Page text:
Pretty Plant Pairings For Garden Pots


If you want more color in your landscape but don’t want to bother with flowering perennials, potted containers are by far the easiest way to bring life to the garden. For added impact, try combining a variety of plants, colors and textures in each pot. For inspiration, here are five vibrant garden planters created by Trademark Landscape.

Photography by Nancy Erdmann

Set atop a pillar, this wide-mouthed container is filled to the brim with (left to right): pink verbena, blue lobelia, ivy, miniature petunias, alyssum and purple angel flower. “The trick here is to balance your flower shapes so that one side of the pot doesn’t appear too heavy,” says Trademark Landscape owner and designer Peggy De La Garza. “Here, the blue and purple add visual weight on either side.”

A stained concrete floor urn comes to life with plants of varying heights and trailing ivies. Pictured here are (left to right): variegated ‘N’ Joy’ pothos, chartreuse potato vine, ivy, pink vinca, yellow mum, blue delphinium and red geranium. “Adding varying shades of green and variegated varieties offers a tone-on-tone effect and brings some pattern into play,” notes the designer.

Succulents say it all with their fascinating shapes and unique flowering habits. “What makes this work is that all of the plants have the same low-water needs,” notes De La Garza. “You never want to pair succulents with annuals, as annuals require far more water and you don’t want to rot the succulents.” Here, she combined (left to right): yellow kalanchoe, echeveria, crassula, red-tinged kalanchoe flapjack, red fire sticks and red blooming kalanchoe.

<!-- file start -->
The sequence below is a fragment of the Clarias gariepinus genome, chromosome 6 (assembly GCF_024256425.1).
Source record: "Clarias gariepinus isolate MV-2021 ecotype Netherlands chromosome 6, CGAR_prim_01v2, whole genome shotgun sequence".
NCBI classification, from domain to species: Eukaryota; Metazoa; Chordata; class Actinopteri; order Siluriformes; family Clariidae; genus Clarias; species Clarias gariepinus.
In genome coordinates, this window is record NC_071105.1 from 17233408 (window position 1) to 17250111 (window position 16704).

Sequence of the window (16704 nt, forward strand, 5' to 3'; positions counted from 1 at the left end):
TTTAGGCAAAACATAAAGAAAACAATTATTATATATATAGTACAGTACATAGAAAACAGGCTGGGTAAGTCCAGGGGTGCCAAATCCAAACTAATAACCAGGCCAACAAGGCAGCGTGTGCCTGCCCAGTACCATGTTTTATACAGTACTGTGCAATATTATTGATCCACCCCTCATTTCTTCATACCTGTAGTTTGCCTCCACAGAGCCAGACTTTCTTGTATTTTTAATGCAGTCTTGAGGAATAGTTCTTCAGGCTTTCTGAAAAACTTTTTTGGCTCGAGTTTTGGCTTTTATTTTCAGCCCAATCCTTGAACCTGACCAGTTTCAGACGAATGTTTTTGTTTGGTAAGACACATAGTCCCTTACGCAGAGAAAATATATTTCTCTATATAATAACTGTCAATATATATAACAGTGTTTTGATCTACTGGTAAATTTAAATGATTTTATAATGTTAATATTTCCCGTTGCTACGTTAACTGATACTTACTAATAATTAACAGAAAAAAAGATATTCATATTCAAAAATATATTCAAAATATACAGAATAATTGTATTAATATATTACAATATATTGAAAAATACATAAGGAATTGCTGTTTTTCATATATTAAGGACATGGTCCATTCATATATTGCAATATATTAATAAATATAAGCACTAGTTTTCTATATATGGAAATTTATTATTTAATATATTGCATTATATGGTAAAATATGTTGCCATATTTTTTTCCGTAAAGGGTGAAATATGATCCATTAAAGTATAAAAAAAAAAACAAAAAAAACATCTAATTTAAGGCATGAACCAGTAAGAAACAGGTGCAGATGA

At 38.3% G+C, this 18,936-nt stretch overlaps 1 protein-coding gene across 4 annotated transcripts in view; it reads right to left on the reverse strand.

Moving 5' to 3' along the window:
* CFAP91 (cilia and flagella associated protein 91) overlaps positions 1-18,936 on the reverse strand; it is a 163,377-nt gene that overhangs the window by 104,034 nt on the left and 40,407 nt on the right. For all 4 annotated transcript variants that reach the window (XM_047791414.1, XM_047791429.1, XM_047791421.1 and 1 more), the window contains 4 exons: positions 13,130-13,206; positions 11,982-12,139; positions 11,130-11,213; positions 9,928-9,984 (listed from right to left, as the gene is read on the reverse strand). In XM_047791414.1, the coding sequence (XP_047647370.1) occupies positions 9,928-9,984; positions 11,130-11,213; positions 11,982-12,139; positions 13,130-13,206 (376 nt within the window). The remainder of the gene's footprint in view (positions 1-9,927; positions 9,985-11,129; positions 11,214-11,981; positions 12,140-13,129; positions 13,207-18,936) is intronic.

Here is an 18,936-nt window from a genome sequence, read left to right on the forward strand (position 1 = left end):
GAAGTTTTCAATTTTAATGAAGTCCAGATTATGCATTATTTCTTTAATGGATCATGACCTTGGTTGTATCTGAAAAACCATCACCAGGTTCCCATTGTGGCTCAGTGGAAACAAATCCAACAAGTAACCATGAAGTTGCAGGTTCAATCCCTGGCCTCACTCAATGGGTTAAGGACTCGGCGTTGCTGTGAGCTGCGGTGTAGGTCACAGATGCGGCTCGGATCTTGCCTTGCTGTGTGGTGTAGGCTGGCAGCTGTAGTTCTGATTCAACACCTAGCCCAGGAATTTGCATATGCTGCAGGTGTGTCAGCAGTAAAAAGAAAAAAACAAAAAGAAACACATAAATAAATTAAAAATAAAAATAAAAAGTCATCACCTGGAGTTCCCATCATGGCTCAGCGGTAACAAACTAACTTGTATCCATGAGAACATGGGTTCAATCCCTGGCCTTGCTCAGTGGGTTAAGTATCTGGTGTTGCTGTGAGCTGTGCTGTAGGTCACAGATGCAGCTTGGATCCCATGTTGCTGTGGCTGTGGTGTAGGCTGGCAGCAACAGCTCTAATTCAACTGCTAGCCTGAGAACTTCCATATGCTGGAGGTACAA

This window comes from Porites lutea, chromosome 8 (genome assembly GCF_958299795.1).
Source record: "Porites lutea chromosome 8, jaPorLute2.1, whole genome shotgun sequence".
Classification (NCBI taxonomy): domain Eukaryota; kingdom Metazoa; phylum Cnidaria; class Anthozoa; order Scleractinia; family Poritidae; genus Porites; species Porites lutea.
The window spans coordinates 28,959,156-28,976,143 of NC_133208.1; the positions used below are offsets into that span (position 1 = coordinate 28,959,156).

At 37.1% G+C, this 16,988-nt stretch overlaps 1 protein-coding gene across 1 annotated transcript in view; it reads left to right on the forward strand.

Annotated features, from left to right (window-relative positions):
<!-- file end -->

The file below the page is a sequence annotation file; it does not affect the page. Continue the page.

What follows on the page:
Keeping your palette simple allows one plant to play the starring role while the others serve as great backups. In this case, the profuse-blooming pink vinca ‘Cora’ takes center stage, while sweet potato vine and red vinca ‘Cora’ — also expansive growers — play their own parts. “Even though only a few colors are used, you still get an explosion of color by selecting a plant with a dynamic flowering habit,” says the designer. “And vinca is an excellent choice for this, especially in hot climates.”

Serving as a focal point for a patio lounging area, this pretty combo includes (left to right): variegated ‘N’ Joy’ pothos, blue delphinium, deep-red petunia, pink million bells, trailing ivy, red geraniums and yellow mums. “Don’t be afraid to play with color, texture and shape when designing with pots,” advises De La Garza. “If you don’t like what you did, simply — but carefully — pull the plants out and start over again until you come up with a look that pleases your senses.”

Leave a Comment